Timesys Getting Started Guide for NovTech NOVPED



This document will describe in detail the procedures for booting a Linux kernel image and mounting a root file system from an SD Card on the NovTech NOVPED.


Host Requirements

To properly boot the NovTech NOVPED using software from Timesys, your host machine must meet the following requirements:

  • Modern GNU/Linux Distribution. Timesys recommends one of the following distributions:
    • Ubuntu (Most recent release or LTS)
    • Fedora (Most recent release)
  • Root or sudo permission on the Development Host.
  • A copy of the Linux Kernel (uImage) and Root File System (rootfs.tar.gz) for the Target Board downloaded from Factory. These are found in the output directory of your online build, or in the directory build_armv7l-timesys-linux-<libc>/images/ on the command line.
  • An available USB port on your Development Host.
  • A SD card slot or adapter on your Development Host.

Target Requirements

To boot the NovTech NOVPED, you will need the following items:

  • NovTech NOVPED
  • SD Card
  • 6-Pin Header to USB Cable

Once you have all of the necessary components, you should perform the following steps:

  1. Connect the 6-Pin to USB Cable to the 6-pin J16 header, located near the HDMI port. The ground (the black wire) should go near the J16 label, which is the pin nearest the middle of the board and furthest from the seven switches.
  2. Connect the power supply to your board.
  3. Set aside the SD card, you will need to intialize it from the Development Host before booting the board.

Preparing the Target

Configuring Serial Communication

The NOVPED uses a serial debug port to communicate with the host machine. The commands discussed in this section are meant to be performed by a privileged user account. This requires the root login or prepending each command with sudo.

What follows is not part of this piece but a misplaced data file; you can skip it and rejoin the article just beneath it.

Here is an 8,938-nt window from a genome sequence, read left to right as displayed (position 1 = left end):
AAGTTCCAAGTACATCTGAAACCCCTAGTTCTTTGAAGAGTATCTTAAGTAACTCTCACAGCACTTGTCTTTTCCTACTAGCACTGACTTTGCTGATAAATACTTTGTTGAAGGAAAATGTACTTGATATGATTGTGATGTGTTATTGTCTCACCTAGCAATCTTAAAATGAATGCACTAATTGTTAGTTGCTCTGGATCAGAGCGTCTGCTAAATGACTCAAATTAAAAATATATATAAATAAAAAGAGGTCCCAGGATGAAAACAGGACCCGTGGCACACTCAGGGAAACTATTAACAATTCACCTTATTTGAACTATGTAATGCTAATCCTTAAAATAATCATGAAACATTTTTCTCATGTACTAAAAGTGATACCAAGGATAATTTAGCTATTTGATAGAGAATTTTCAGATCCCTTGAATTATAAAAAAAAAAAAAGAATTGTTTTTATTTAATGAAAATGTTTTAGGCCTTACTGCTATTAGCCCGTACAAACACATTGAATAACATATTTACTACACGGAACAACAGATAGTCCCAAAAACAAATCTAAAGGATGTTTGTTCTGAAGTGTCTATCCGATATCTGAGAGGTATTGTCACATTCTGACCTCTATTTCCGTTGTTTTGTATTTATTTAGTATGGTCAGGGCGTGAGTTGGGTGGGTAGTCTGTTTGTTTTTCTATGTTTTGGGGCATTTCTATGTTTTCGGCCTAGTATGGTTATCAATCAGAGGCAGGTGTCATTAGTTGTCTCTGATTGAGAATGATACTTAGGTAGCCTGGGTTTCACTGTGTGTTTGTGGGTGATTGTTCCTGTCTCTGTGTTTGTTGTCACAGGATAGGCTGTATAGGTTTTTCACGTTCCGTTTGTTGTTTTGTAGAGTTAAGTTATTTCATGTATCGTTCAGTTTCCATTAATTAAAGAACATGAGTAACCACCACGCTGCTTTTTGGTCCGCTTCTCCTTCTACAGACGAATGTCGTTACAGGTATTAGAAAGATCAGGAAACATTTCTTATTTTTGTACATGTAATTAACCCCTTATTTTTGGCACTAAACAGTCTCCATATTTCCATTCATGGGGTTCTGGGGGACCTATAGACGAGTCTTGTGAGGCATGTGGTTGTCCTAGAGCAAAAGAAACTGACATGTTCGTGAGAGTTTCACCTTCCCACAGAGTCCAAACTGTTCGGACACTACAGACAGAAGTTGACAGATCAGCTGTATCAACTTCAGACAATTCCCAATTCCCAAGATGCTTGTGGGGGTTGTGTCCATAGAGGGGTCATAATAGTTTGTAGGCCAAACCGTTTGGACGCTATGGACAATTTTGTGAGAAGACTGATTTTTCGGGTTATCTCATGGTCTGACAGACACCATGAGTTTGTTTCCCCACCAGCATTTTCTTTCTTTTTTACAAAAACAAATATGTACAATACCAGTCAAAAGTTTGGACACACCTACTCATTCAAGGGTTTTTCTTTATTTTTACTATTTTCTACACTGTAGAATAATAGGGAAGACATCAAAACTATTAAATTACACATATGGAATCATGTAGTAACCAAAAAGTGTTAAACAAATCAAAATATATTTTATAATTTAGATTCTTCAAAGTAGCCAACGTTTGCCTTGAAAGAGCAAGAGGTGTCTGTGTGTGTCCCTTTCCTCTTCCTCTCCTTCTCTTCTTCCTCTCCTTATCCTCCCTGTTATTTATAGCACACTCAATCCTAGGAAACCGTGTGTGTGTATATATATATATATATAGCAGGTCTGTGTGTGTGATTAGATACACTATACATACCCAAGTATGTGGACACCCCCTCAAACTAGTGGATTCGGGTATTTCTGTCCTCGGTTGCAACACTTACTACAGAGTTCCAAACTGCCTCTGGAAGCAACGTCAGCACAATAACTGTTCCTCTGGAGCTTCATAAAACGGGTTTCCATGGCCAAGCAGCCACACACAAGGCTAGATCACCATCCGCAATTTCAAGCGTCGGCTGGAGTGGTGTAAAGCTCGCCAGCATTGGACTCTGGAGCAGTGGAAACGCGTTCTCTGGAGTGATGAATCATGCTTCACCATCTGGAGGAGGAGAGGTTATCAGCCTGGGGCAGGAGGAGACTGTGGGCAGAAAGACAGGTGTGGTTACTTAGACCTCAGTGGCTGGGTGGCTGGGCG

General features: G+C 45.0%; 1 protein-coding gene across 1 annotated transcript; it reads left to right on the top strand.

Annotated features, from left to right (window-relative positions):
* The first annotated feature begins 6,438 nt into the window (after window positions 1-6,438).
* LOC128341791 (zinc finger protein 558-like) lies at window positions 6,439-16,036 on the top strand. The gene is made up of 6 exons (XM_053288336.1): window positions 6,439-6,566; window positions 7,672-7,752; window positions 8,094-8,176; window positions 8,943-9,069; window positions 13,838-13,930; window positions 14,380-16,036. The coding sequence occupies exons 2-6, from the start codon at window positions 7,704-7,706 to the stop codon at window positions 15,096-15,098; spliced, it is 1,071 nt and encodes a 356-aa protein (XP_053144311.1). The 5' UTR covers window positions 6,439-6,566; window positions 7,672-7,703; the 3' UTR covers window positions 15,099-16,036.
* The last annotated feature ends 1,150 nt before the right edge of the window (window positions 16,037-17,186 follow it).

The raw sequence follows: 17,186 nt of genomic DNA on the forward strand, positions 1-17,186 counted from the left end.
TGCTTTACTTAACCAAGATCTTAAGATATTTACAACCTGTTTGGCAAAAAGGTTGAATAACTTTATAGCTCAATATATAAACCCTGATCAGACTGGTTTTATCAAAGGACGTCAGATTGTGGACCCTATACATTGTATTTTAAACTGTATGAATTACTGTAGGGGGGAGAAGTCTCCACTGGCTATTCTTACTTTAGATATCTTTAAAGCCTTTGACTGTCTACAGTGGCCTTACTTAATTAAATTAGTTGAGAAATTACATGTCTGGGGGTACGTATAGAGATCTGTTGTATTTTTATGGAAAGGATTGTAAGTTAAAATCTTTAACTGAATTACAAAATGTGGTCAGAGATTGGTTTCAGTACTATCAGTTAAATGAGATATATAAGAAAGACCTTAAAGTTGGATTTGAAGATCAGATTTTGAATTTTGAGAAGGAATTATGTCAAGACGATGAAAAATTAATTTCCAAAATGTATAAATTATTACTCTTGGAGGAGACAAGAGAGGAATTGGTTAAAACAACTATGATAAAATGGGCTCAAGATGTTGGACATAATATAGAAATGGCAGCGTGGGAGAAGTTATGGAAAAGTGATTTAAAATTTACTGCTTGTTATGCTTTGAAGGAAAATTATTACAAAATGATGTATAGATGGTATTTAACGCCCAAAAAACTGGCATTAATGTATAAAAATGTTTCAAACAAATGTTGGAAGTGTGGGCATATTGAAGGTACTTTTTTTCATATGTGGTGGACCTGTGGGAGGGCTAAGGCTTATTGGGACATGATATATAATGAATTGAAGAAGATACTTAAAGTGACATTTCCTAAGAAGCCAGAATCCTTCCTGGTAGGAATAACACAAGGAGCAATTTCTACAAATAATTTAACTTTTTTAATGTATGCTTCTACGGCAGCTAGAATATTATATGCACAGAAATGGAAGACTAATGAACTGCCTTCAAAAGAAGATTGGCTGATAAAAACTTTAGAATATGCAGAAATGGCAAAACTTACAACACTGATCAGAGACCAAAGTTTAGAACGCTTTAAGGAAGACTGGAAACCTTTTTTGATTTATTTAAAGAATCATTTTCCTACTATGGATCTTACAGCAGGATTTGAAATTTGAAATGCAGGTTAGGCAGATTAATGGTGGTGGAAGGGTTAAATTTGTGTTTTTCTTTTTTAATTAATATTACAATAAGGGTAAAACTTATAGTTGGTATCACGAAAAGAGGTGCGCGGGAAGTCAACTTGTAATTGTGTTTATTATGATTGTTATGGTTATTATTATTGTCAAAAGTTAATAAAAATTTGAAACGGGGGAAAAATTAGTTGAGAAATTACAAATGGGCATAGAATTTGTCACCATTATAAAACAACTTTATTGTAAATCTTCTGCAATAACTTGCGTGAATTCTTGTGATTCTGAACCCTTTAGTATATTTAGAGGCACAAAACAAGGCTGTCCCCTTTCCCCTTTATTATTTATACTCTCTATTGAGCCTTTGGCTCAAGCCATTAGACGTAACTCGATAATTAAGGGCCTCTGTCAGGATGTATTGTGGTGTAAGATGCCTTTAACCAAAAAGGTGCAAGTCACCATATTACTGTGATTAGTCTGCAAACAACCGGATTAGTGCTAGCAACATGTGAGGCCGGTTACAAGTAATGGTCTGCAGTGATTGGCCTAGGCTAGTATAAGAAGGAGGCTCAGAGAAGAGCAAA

Using Minicom

  1. Start minicom on your host machine in configuration mode. As root:
    # minicom -o -s -w
  2. A menu of configuration should appear. Use the Down-arrow key to scroll down and select the Serial port setup option, and press Enter.
  3. Verify that the listed serial port is the same one that is connected to the target board. If it is not, press A, and enter the correct device. This is /dev/ttyUSB0 on most Linux distributions.
  4. Set the Bps/Par/Bits option by pressing the letter E and using the next menu to set the appropriate values. You press the key that corresponds to the value 115200, then press Enter.
  5. Set Hardware flow control to No using the F key.
  6. Set Software flow control to No using the G key.
  7. Press Enter to return to the main configuration menu, and then press Esc to exit this menu.
  8. Reset the board, and wait for a moment. If you do not see output from the board, press Enter several times until you see the prompt. If you do not see any output from the board, and have verified that the serial terminal connection is setup correctly, contact your board vendor.
TIP: If you experience an error similar to Device /dev/ttyUSB0 is locked when starting minicom, it usually means that another process is using the serial port (which is usually another instance of minicom). You can find the process that is currently using the serial port by executing the following:
# fuser /dev/ttyUSB0
/dev/ttyUSB0:         28358
# ps 28358
  28923 pts/0    S+    0:00 minicom
This process can also be killed directly with fuser as root. Please use this command with caution:
# fuser -k /dev/ttyUSB0

Using GNU Screen

To quickly connect to a board using Gnu Screen, execute the following:

# screen /dev/ttyUSB0 115200

For more information about using screen, please consult the man page, or view the manual online at http://www.gnu.org/software/screen/manual/screen.html

Preparing the Secure Digital Card